Patrick S. Franklin November 20082
state that “Emerging Churches are communities that practice the way of Jesus within postmoderncultures.”
Scot McKnight says that “Emerging churches are missional communities emerging in postmodern culture and consisting of followers of Jesus seeking to be faithful to the orthodox Christianfaith in their place and time.”
Tony Jones provides three defining characteristics, which includedisappointment with modern American Christianity, a desire for inclusion (but not theologicalliberalism or relativism), and a hope-filled eschatological orientation.
The Emergent Village websitelists the following core values: commitment to God in the way of Jesus, commitment to the Church inall its forms, commitment to God’s world, and commitment to one another.
One commonality between Wesley and the Emerging Church is their resistance to Enlightenmentrationalism and, correspondingly, their promotion of religious experience as necessary for knowledgeof God.
In particular, Wesley challenged the deistic natural reductionism of his day and proclaimed a personal God who transforms hearts and lives.
Particularly disturbing for Wesley was the moralimpotency of eighteenth century English Deism to affect social change in a culture which desperatelyneeded it.
Amidst such religious indifference and apathy, he preached a “religion of the heart”characterized by fervent love for God and neighbour demonstrated in concrete acts of service. For Wesley, true religion involves much more than rational thought and assent to formal doctrines. It also‘enlightens’ heart and hands, affections and behaviour. He wanted to cultivate not only Christianthinking, but Christian life in its wholeness. Wesley believed that Christianity is, at its essence, a socialreligion of love. It is the nature of the Church to infuse the world with love and holiness, just as it is thenature of salt to season whatever it touches.
Thus, he “engaged in serious experiments in catechesisand group spiritual direction that would be effective in making robust disciples of Jesus Christ….”
The Emerging Church also resists Enlightenment rationalism, espousing instead an experientialapproach to faith and knowledge. However, unlike Wesley, who challenged the dominant faith-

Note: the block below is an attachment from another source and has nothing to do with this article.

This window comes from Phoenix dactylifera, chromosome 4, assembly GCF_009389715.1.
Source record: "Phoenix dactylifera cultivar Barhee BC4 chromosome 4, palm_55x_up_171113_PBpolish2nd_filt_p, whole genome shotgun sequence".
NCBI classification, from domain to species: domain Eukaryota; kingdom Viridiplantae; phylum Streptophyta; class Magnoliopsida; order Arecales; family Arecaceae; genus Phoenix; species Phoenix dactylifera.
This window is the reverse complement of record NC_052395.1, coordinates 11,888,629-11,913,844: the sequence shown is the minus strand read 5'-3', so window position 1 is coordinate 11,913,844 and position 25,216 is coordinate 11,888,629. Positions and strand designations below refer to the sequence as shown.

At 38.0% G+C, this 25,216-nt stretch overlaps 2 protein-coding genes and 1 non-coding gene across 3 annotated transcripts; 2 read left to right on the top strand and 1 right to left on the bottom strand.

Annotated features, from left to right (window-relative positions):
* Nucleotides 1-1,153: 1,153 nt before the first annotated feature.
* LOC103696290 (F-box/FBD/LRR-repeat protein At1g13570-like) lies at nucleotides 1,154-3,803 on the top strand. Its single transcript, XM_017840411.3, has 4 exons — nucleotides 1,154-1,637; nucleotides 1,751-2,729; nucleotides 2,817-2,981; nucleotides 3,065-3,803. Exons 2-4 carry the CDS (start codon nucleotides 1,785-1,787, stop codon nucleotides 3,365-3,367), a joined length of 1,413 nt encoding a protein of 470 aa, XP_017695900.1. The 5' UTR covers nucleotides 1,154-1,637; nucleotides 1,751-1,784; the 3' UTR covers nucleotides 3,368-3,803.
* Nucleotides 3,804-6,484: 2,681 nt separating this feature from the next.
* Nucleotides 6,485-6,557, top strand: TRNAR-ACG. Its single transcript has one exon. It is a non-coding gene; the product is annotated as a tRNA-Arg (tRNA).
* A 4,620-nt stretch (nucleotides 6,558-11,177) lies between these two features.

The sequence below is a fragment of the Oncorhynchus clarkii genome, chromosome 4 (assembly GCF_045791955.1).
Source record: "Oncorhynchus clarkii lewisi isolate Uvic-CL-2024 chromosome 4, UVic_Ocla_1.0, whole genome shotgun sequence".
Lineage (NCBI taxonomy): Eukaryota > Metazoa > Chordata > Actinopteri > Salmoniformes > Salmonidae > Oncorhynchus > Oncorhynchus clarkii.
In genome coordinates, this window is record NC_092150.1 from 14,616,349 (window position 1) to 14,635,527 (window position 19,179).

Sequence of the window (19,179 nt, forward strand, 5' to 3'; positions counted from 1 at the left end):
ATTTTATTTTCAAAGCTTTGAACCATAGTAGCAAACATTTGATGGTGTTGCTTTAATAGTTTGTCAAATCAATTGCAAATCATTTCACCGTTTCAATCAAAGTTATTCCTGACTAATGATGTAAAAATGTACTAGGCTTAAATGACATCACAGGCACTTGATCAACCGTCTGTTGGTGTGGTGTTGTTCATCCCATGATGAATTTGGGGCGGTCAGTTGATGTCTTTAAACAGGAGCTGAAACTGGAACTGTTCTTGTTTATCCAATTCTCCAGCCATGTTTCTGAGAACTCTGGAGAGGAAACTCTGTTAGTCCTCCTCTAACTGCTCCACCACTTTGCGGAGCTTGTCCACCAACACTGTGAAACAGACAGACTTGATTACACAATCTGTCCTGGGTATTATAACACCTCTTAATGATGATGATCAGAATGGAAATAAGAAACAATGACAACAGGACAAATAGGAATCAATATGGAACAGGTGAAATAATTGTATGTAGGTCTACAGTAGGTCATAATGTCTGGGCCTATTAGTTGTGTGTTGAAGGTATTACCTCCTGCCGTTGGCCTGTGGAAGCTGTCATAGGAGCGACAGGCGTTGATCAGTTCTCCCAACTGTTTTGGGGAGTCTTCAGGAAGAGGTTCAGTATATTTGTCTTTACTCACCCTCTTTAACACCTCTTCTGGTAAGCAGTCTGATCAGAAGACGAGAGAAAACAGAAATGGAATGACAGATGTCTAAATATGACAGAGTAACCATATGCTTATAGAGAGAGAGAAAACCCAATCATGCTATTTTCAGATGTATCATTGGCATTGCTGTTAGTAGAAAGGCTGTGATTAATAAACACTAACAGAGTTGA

6 Eddie Gibbs and Ryan K. Bolger,
Emerging Churches: Creating Christian Community in Postmodern Cultures
(Grand Rapids: Baker, 2005).7 Quoted in Tony Jones,
The New Christians: Dispatches from the Emergent Frontier
(San Francisco: Jossey-Bass,2008), p. 56.8 Jones,
The new Christians
, pp. 70-72.9. For greater detail on these values and their accompanying practices, see: http://www.emergentvillage.com.10. While Wesley and the Methodist revival resisted certain aspects of the Enlightenment (i.e. rationalism, a benevolent view of the nature of man, naturalistic assumptions, etc.), Wesley was still a man of his times and thus also a product of the Enlightenment. According to Henry D. Rack, his thinking was consistent with eighteenth century empiricismand his appeal to experience resonated with the emerging Romanticism. Thus, Rack refers to Wesley as a “reasonableenthusiast,” being “rational in form but enthusiast in substance” (
Reasonable Enthusiast: John Wesley and the Rise of Methodism
, 3rd ed. [London: Epworth Press, 2002], pp. 32-33, 167-169, 383-388). See also F. Dreyer, “Faith andExperience in the Thought of John Wesley,” American Historical Review 88 (1983): pp. 12-30.11. Robert G. Tuttle, Jr.,
John Wesley: His Life and Theology
(Grand Rapids: Zondervan, 1978),
p. 34.12. Skevington Wood,
The Burning Heart: John Wesley, the Evangelist
(Grand Rapids: Eerdmans, 1967), p. 9.13. John Wesley, “Sermon on the Mount, Discourse IV,” in
John Wesley’s Sermons: An Anthology
Albert C.Outler and Richard P. Heitzenrater; Nashville: Abingdon Press, 1991), pp. 195, 198.14. William Abraham, “Saving Souls in the Twenty-First Century: A Missiological Midrash on John Wesley,”
Wesleyan Theological Journal
] 38, no. 1 (2003): p. 12.